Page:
Purchased from: My Favourite Guitars
Sound — 9
For strumming and fingerstyle this guitar is comfortable and its reputation for versatility was one of the main reasons that I bought a marquis model. The versatility is in part because of the 1 3/4 inch neck which is easier for me although this is simply a personal preference. Chord melody is OK but perhaps a bit of a stretch compared to playing on more of a modern-style neck. The instrument responds to gentle fingerstyle with as much richness of tone as when played harder. Certainly the guitar resonates far more freely than my Maton with blackwood back and sides and Sitka spruce top. When strummed hard the Marquis simply gets louder, there is minimal compression and it doesn't seem to top out at all. There is potentially a lot of bass present but part of the pleasure of playing this guitar is learning to use restraint, knowing that there is a wide dynamic range available. A really important part of the tone character of this guitar is strong treble that nicely complements the deep bass. I am captivated by the tone of this guitar, far more than that of any new Standard D28 that I've played. I ordered this guitar sight unseen and for me it was quite a big investment. However, Martin guitars have a great reputation for consistency in quality, woods and build which made the purchase seem less of a risk.
Overall Impression — 9
Given that I am selling guitars to finance this purchase versatility was essential. I have been playing for 15+ years and have taken weekly jazz lessons for 5 years. I'm absolutely happy with the tone and general finesse of the Marquis and it is enjoyable to play for strumming and fingerstyle. I am happy that I did some research and got some great advice from this and other forums to help me decide on features that were important for me particularly, the 1 3/4 inch nut and the adirondack spruce top which seems to complement the deep bass by accentuating the treble. I looked briefly at the Santa Cruz D/PW and also at the Martin HD28. The Santa Crus was way expensive and whilst I absolutely love the tone of the HD28 the narrower neck wasn't really suitable for me. For the price the Marquis is better than I ever thought I would own and likely all I'll ever need. If it were lost or stolen and I had the means I would by the same guitar again. I can't recommend Jon and Sharon Garon at My Favourite Guitars for helping me to safely and easily make what for me was a very big purchase. This is a lifelong keeper guitar.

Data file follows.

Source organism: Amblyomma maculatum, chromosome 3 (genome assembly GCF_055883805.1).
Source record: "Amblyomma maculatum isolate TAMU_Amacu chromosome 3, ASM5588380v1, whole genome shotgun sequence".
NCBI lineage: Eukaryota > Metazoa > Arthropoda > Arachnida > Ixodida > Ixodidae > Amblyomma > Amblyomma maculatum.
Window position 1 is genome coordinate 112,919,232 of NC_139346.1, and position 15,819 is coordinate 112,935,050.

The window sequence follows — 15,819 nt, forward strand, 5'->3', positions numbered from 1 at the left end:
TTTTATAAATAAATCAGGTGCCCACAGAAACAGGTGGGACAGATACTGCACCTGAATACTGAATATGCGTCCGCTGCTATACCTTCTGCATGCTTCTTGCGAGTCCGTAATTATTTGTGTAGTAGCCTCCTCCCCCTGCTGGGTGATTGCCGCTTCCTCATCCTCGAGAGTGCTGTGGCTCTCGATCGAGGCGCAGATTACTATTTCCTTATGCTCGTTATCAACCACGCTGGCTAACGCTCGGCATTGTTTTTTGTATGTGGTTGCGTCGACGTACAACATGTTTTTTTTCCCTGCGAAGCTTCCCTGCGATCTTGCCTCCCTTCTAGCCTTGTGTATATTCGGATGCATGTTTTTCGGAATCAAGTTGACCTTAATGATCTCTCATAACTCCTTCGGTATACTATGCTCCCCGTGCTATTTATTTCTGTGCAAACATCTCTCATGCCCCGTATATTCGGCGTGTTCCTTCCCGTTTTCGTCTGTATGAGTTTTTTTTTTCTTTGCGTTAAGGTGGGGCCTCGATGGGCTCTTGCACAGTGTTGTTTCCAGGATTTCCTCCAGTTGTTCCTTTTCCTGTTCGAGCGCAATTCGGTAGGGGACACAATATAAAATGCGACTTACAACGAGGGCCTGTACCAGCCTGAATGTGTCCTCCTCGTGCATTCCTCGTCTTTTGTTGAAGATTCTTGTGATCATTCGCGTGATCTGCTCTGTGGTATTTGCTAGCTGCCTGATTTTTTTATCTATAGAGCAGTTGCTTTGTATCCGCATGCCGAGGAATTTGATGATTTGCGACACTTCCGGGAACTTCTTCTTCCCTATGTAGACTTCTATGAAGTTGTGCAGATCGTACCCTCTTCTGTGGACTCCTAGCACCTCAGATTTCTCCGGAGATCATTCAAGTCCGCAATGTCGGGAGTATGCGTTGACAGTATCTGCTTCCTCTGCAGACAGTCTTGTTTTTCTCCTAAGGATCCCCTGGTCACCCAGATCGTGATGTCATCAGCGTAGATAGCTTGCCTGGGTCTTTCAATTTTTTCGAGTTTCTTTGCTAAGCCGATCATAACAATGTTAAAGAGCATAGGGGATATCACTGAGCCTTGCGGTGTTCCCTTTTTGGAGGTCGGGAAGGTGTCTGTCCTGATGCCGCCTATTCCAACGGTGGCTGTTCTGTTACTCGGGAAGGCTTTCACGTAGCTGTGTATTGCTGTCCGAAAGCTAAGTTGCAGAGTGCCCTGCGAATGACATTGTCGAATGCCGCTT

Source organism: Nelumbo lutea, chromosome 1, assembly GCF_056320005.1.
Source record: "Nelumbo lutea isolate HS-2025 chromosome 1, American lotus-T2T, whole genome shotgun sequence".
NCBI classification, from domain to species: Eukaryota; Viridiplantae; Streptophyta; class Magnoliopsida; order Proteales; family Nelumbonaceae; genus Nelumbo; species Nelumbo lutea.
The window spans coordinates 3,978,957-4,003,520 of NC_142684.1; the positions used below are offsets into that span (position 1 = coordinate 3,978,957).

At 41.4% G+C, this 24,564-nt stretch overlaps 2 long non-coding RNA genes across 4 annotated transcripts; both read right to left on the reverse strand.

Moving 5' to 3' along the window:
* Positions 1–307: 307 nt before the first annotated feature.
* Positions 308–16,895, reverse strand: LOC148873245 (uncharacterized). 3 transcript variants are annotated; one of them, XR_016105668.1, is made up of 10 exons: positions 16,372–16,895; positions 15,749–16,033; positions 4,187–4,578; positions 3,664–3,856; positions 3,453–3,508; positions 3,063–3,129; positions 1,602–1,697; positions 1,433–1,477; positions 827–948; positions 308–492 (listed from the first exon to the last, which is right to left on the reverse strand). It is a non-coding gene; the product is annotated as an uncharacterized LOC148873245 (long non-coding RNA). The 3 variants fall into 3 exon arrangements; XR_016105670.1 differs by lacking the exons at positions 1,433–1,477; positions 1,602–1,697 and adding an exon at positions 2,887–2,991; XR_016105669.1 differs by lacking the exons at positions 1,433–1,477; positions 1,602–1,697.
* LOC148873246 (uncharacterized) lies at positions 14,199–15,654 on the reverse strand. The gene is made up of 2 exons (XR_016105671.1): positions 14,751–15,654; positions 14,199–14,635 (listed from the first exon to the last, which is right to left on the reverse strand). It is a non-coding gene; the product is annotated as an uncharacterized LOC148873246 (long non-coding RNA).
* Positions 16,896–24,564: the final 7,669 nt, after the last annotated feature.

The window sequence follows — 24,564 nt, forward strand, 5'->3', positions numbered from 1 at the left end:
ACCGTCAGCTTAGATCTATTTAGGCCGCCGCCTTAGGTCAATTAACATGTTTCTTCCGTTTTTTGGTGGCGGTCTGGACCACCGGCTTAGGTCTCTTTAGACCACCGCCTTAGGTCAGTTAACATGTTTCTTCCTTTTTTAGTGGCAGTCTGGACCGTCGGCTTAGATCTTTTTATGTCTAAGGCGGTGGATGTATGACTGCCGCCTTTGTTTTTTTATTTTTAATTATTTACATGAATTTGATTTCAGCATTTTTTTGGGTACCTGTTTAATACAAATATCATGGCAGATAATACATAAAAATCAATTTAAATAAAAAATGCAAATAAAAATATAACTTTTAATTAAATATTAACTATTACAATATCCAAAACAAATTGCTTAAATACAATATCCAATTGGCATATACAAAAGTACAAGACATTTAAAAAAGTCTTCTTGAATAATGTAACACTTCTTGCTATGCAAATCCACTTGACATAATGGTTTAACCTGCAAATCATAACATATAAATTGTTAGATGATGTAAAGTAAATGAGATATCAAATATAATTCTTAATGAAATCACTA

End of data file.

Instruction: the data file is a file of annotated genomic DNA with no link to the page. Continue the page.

Reliability & Durability — 8
The Marquis seems a solid guitar but not not as solid my Maton Guitar. However, the responsiveness and tonal subtleties of the Marquis are due, in part, to scalloped bracing and a thinner soundboard which I guess must make the guitar a little more vulnerable to damage. Possibly not a guitar for the stage unless you are outrageously flush. There was no strap button on the heel of the guitar so the choice is either to tie a strap to the headstock or a trip to a good luthier. Tuners seem solid enough and the finish seems suitably thin for a good guitar, fortunately I haven't found out how durable it is yet.
Action, Fit & Finish — 9
Setup was by the dealer My Favourite Guitars and was pretty much right for me, fairly low but no rattles anywhere on the fretboard. The build quality and setup were good enough that I didn't notice that the guitar arrived strung with medium 13 gauge strings, although I'm used to playing with 12 gauge strings on my previous dreadnought... And yes I can see why people call the Martin dreadnoughts "cannons". I could see no imperfections on the guitar at all which is a new experience for me when buying a new guitar. I actually prefer to buy secondhand when I can but a reasonably priced secondhand D28 MQ is a are thing, made even rarer by the strong Aussie Dollar.
Features — 9
Made by Martin in the US this is a simple 14 fret dreadnought but beautifully made in the pre-war tradition. Frets are smaller than on many modern dreads but on the nicely made modified-V neck they are perfectly functional. The body is straight grained East Indian Rosewood and the sound board is Adirondack (red) spruce. The soundboard has nice straight grain and the grain width under the bridge is noticeably thinner than near the edges. The bracing is heavily scalloped and forward shifted to maximise responsiveness of the soundboard. Good TKL case (Geib style) with no metal edges to scratch the surface of the guitar. The Martin and Co open-geared tuners are functional but feel tight and have quite high gearing.